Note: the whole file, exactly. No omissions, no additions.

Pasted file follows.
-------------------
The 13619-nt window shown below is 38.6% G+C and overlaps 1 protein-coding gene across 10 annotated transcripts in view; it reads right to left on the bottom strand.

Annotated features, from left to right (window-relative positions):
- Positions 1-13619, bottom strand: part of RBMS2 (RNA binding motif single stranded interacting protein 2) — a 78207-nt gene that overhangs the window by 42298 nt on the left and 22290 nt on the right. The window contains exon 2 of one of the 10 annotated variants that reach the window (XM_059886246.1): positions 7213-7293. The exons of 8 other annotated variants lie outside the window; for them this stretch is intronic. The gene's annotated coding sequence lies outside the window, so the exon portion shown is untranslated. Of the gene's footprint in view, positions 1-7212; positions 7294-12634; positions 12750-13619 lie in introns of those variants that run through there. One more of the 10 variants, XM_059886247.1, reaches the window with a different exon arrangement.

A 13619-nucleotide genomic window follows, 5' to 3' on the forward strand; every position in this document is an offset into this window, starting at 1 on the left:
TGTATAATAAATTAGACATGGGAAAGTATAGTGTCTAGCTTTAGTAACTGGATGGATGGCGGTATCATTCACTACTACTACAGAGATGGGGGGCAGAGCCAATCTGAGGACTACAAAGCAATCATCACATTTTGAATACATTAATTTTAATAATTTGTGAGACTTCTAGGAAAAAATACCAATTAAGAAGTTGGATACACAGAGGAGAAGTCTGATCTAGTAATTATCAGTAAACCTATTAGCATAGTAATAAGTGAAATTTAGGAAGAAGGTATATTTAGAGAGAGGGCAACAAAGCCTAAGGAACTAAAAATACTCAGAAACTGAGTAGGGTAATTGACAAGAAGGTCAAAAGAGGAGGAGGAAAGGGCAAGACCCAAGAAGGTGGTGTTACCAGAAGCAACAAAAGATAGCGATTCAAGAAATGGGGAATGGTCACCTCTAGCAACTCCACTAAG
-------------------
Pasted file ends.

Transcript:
The 13619-nt window shown below is 38.6% G+C and overlaps 1 protein-coding gene across 10 annotated transcripts in view; it reads right to left on the bottom strand.

Annotated features, from left to right (window-relative positions):
- Positions 1-13619, bottom strand: part of RBMS2 (RNA binding motif single stranded interacting protein 2) — a 78207-nt gene that overhangs the window by 42298 nt on the left and 22290 nt on the right. The window contains exon 2 of one of the 10 annotated variants that reach the window (XM_059886246.1): positions 7213-7293. The exons of 8 other annotated variants lie outside the window; for them this stretch is intronic. The gene's annotated coding sequence lies outside the window, so the exon portion shown is untranslated. Of the gene's footprint in view, positions 1-7212; positions 7294-12634; positions 12750-13619 lie in introns of those variants that run through there. One more of the 10 variants, XM_059886247.1, reaches the window with a different exon arrangement.

A 13619-nucleotide genomic window follows, 5' to 3' on the forward strand; every position in this document is an offset into this window, starting at 1 on the left:
TGTATAATAAATTAGACATGGGAAAGTATAGTGTCTAGCTTTAGTAACTGGATGGATGGCGGTATCATTCACTACTACTACAGAGATGGGGGGCAGAGCCAATCTGAGGACTACAAAGCAATCATCACATTTTGAATACATTAATTTTAATAATTTGTGAGACTTCTAGGAAAAAATACCAATTAAGAAGTTGGATACACAGAGGAGAAGTCTGATCTAGTAATTATCAGTAAACCTATTAGCATAGTAATAAGTGAAATTTAGGAAGAAGGTATATTTAGAGAGAGGGCAACAAAGCCTAAGGAACTAAAAATACTCAGAAACTGAGTAGGGTAATTGACAAGAAGGTCAAAAGAGGAGGAGGAAAGGGCAAGACCCAAGAAGGTGGTGTTACCAGAAGCAACAAAAGATAGCGATTCAAGAAATGGGGAATGGTCACCTCTAGCAACTCCACTAAG